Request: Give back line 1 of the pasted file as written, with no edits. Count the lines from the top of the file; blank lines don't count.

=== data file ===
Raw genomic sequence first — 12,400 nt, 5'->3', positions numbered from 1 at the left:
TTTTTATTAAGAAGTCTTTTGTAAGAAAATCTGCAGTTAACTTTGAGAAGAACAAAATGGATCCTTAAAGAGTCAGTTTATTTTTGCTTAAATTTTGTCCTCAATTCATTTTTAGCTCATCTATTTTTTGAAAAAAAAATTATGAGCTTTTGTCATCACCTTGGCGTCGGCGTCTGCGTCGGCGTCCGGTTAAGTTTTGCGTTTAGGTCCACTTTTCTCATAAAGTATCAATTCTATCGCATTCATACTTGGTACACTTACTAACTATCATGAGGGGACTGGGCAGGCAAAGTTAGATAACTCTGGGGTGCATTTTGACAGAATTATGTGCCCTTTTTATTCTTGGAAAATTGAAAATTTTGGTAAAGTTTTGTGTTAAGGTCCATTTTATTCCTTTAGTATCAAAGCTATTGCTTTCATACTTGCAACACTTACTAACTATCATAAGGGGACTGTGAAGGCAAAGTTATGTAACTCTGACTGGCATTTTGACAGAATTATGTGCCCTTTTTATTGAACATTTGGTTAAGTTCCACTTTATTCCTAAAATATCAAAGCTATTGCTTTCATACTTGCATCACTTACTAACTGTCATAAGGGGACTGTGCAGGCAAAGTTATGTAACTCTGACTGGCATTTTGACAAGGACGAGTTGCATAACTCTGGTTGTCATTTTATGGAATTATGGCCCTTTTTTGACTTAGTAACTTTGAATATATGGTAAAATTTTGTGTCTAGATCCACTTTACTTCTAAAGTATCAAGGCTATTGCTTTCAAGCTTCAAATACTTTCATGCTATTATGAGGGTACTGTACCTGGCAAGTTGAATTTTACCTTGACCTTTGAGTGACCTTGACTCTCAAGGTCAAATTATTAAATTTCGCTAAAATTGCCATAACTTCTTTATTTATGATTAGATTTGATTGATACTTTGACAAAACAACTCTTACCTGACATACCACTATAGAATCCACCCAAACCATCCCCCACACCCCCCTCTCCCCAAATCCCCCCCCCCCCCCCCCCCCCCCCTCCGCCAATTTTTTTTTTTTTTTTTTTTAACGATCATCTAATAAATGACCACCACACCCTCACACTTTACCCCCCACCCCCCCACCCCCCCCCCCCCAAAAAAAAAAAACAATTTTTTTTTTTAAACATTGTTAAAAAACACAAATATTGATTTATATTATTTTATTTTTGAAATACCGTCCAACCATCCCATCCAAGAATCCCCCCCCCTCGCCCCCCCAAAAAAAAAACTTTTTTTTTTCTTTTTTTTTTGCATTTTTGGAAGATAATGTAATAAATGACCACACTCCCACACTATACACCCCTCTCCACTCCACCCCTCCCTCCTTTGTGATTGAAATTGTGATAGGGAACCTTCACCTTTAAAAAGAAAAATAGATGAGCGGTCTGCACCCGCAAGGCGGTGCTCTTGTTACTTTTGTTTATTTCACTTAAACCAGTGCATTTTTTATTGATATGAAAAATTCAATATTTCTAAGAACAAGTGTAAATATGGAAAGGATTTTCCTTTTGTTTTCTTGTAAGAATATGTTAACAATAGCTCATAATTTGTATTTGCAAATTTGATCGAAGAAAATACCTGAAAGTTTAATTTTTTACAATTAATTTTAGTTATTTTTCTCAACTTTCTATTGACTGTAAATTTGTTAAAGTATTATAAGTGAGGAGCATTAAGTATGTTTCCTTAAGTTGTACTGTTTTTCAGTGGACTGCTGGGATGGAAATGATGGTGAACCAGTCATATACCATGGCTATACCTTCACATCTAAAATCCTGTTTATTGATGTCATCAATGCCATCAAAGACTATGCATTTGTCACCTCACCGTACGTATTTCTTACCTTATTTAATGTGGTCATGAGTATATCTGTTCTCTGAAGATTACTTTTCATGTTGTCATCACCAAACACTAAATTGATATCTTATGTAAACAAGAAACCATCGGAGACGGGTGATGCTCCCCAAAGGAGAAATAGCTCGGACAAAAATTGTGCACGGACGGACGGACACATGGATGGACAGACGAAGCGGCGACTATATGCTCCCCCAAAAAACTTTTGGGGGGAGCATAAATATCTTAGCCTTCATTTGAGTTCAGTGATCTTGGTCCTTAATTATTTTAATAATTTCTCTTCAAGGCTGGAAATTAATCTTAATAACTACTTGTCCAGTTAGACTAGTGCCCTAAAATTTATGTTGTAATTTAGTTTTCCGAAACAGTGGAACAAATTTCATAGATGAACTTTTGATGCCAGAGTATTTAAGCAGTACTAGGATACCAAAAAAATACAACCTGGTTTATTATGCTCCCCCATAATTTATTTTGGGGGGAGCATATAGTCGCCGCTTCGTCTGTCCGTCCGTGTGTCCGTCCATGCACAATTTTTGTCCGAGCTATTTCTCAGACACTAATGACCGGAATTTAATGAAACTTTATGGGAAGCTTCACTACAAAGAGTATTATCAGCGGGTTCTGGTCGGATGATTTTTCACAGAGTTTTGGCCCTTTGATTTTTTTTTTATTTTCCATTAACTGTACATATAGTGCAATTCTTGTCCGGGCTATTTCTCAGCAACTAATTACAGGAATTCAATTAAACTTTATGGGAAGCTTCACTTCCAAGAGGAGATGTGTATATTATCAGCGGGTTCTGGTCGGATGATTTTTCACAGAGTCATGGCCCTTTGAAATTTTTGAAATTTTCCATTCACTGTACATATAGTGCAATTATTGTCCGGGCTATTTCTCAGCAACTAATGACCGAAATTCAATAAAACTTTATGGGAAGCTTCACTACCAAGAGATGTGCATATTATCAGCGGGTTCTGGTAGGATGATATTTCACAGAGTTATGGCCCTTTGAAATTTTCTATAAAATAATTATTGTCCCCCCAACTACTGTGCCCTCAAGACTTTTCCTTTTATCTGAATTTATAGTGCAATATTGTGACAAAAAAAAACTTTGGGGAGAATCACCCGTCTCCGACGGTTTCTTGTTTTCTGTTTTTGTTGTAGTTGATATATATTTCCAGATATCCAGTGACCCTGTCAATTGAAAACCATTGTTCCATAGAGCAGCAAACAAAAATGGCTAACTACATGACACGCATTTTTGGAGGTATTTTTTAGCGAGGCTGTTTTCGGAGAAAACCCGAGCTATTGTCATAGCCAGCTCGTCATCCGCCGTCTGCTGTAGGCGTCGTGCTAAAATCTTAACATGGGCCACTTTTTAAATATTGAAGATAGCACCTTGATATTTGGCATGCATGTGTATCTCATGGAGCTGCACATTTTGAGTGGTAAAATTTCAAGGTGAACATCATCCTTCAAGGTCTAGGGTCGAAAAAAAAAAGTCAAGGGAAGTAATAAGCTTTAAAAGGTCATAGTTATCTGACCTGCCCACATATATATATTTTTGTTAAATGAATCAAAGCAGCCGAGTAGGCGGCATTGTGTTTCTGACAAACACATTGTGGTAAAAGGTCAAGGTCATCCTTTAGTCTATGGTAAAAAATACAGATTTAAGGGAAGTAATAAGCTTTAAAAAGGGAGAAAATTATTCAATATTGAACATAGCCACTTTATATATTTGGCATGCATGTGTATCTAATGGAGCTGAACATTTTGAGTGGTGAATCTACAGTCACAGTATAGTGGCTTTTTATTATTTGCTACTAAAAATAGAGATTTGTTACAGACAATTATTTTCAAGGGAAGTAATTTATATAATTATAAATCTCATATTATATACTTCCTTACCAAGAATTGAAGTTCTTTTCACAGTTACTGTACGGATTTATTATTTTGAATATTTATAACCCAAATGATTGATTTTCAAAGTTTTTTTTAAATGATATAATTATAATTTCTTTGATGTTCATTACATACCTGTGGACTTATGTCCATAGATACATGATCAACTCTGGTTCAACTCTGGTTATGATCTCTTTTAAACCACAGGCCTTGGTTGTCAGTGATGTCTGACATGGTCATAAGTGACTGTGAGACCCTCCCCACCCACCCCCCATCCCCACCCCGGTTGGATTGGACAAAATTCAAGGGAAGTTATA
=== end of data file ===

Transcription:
Raw genomic sequence first — 12,400 nt, 5'->3', positions numbered from 1 at the left: